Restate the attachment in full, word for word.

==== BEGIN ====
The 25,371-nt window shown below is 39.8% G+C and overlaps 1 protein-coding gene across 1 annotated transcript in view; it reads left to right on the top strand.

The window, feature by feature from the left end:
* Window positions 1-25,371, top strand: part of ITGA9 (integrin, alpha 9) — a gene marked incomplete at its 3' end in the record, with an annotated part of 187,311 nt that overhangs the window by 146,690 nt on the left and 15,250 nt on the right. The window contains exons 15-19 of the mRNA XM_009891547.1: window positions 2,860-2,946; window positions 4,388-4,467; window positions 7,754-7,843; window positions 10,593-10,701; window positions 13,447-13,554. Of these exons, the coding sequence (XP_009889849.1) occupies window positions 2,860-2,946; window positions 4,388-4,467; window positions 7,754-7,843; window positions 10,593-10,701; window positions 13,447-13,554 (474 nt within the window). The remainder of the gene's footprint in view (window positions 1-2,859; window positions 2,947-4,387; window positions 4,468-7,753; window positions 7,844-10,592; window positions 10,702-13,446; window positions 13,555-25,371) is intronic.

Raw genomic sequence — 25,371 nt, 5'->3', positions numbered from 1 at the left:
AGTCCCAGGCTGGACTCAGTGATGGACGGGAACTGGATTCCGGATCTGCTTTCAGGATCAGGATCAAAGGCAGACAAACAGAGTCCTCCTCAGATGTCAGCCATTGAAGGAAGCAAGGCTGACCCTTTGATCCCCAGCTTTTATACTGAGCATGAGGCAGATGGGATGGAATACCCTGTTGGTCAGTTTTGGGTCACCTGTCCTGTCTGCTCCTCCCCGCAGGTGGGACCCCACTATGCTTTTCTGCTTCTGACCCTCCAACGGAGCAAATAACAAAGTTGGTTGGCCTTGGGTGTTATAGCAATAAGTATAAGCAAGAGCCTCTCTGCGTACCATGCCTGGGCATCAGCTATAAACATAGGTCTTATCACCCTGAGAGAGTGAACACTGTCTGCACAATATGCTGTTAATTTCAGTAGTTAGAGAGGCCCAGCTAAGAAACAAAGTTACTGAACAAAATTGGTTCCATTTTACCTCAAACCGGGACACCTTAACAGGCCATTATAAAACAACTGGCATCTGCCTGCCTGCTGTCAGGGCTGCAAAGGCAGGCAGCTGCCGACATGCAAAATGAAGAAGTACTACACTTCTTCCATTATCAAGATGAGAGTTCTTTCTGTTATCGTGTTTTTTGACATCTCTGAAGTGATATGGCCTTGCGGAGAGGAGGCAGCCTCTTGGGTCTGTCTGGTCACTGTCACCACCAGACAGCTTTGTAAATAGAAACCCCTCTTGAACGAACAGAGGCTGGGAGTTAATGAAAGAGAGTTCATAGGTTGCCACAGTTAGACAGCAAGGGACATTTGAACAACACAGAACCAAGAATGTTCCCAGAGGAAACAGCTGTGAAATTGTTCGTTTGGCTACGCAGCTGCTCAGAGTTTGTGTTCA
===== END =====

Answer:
The 25,371-nt window shown below is 39.8% G+C and overlaps 1 protein-coding gene across 1 annotated transcript in view; it reads left to right on the top strand.

The window, feature by feature from the left end:
* Window positions 1-25,371, top strand: part of ITGA9 (integrin, alpha 9) — a gene marked incomplete at its 3' end in the record, with an annotated part of 187,311 nt that overhangs the window by 146,690 nt on the left and 15,250 nt on the right. The window contains exons 15-19 of the mRNA XM_009891547.1: window positions 2,860-2,946; window positions 4,388-4,467; window positions 7,754-7,843; window positions 10,593-10,701; window positions 13,447-13,554. Of these exons, the coding sequence (XP_009889849.1) occupies window positions 2,860-2,946; window positions 4,388-4,467; window positions 7,754-7,843; window positions 10,593-10,701; window positions 13,447-13,554 (474 nt within the window). The remainder of the gene's footprint in view (window positions 1-2,859; window positions 2,947-4,387; window positions 4,468-7,753; window positions 7,844-10,592; window positions 10,702-13,446; window positions 13,555-25,371) is intronic.

Raw genomic sequence — 25,371 nt, 5'->3', positions numbered from 1 at the left:
AGTCCCAGGCTGGACTCAGTGATGGACGGGAACTGGATTCCGGATCTGCTTTCAGGATCAGGATCAAAGGCAGACAAACAGAGTCCTCCTCAGATGTCAGCCATTGAAGGAAGCAAGGCTGACCCTTTGATCCCCAGCTTTTATACTGAGCATGAGGCAGATGGGATGGAATACCCTGTTGGTCAGTTTTGGGTCACCTGTCCTGTCTGCTCCTCCCCGCAGGTGGGACCCCACTATGCTTTTCTGCTTCTGACCCTCCAACGGAGCAAATAACAAAGTTGGTTGGCCTTGGGTGTTATAGCAATAAGTATAAGCAAGAGCCTCTCTGCGTACCATGCCTGGGCATCAGCTATAAACATAGGTCTTATCACCCTGAGAGAGTGAACACTGTCTGCACAATATGCTGTTAATTTCAGTAGTTAGAGAGGCCCAGCTAAGAAACAAAGTTACTGAACAAAATTGGTTCCATTTTACCTCAAACCGGGACACCTTAACAGGCCATTATAAAACAACTGGCATCTGCCTGCCTGCTGTCAGGGCTGCAAAGGCAGGCAGCTGCCGACATGCAAAATGAAGAAGTACTACACTTCTTCCATTATCAAGATGAGAGTTCTTTCTGTTATCGTGTTTTTTGACATCTCTGAAGTGATATGGCCTTGCGGAGAGGAGGCAGCCTCTTGGGTCTGTCTGGTCACTGTCACCACCAGACAGCTTTGTAAATAGAAACCCCTCTTGAACGAACAGAGGCTGGGAGTTAATGAAAGAGAGTTCATAGGTTGCCACAGTTAGACAGCAAGGGACATTTGAACAACACAGAACCAAGAATGTTCCCAGAGGAAACAGCTGTGAAATTGTTCGTTTGGCTACGCAGCTGCTCAGAGTTTGTGTTCA